Health

Some of the Most Common Causes of Dental Pain

Dental pain is a common problem that affects many people at some point in their lives. It is a discomfort or aching sensation in the mouth, usually in the teeth or gums, that can range from mild to severe. Dental pain can be caused by a variety of factors, including tooth decay, gum disease, injury, erosion, sinusitis, and acute infection.

Nepean Family Dentist can diagnose the cause of dental pain and recommend the most appropriate treatment to alleviate the pain and restore the health of the tooth and mouth. With proper care and treatment, dental pain can be managed and prevented, ensuring a healthy and comfortable smile.

  1.  Constant pain – Constant pain can be a sign of an acute infection in the body, including the mouth. In dentistry, an acute infection can occur in a tooth, gum, or other tissues in the mouth, and is characterized by sudden and severe pain that does not go away. The infection can cause swelling, redness, and tenderness in the affected area, as well as fever and difficulty in swallowing or breathing in severe cases.
  2. Sensitivity to temperature – Sensitivity to temperature in teeth can cause dental pain because it stimulates the nerves in the inner layer of the tooth, called the pulp. When the outer layer of the tooth, called the enamel, is worn down or damaged, the underlying layer of dentin becomes exposed. Dentin is porous and contains tiny tubes that lead directly to the pulp, making it more sensitive to hot and cold temperatures.
  3. Sharp pain when chewing – Sharp pain when chewing can be a symptom of several dental problems, such as Tooth decay, Gum Disease, Cracked or Fractured Tooth, Abscessed Tooth, and Temporomandibular Joint Disorder (TMJ). It is important to see a dentist if you are experiencing sharp pain when chewing, as these conditions can cause serious complications if left untreated. The dentist will be able to diagnose the cause of the pain and recommend appropriate treatment, such as a filling, crown, root canal, or gum surgery, to alleviate the pain and restore the health of the tooth.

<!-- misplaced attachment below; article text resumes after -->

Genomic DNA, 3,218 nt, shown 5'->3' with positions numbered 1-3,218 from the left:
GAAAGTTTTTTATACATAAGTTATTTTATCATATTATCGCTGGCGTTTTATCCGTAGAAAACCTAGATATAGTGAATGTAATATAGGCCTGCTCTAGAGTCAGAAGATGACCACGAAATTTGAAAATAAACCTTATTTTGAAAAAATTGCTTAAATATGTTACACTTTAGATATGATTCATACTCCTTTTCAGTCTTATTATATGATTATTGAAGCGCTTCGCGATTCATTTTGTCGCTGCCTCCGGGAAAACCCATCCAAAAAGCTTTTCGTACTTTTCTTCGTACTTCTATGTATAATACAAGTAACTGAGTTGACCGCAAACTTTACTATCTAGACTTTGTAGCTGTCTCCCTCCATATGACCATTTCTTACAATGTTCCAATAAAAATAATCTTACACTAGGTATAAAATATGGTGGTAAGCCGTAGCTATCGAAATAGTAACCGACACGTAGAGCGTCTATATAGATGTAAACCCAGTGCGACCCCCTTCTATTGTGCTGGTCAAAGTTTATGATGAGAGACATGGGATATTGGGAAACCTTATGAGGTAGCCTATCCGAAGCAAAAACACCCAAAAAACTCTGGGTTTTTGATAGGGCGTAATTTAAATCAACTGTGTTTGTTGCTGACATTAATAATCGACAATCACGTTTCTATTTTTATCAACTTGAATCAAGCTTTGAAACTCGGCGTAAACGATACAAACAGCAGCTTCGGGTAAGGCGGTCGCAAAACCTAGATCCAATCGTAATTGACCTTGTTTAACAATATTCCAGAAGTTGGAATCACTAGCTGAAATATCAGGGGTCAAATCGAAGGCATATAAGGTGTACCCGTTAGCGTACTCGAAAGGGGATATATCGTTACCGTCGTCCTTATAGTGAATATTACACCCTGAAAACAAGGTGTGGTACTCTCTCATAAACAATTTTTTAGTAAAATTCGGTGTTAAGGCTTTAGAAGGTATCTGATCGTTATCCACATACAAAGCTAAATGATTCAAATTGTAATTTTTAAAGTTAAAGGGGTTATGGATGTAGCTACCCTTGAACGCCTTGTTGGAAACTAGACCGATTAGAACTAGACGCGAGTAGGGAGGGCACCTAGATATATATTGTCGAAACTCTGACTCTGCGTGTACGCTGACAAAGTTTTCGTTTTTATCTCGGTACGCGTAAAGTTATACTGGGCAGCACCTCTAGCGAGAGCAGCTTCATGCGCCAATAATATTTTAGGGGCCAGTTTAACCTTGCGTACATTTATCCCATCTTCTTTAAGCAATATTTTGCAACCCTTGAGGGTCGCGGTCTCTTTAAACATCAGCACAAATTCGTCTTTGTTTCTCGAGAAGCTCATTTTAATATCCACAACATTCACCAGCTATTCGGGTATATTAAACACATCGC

4. Sensitivity after dental treatment – Sensitivity after dental treatment is often temporary and typically lasts for a few days to a week. This is because the tooth may need time to adjust to the changes that were made during the procedure. During this adjustment period, the nerves and tissues inside the tooth may be more sensitive to stimuli, such as hot, cold, or sweet foods. The sensitivity should subside as the tooth becomes used to the changes and the tissues inside the tooth begin to heal. 
  5.  Dull aches and pressure on the upper teeth – A dull ache and pressure in the upper teeth can be a sign of sinusitis, which is an inflammation of the sinus cavities. The sinuses are air-filled spaces in the bones surrounding the nose and eyes. When the sinuses become inflamed, the pressure can build up, causing pain and discomfort in the teeth, as well as in the forehead, cheeks, and between the eyes.

Conclusion 

Dental pain can be a symptom of several underlying dental problems, including tooth decay, gum disease, abscessed tooth, cracked or fractured teeth, tooth erosion, sinusitis, and acute infection. The best Dentist in Nepean can recommend the most effective treatment plan to alleviate the pain and restore the health of the tooth and mouth. With proper care and treatment, dental pain can be managed and prevented, ensuring a healthy and comfortable smile.

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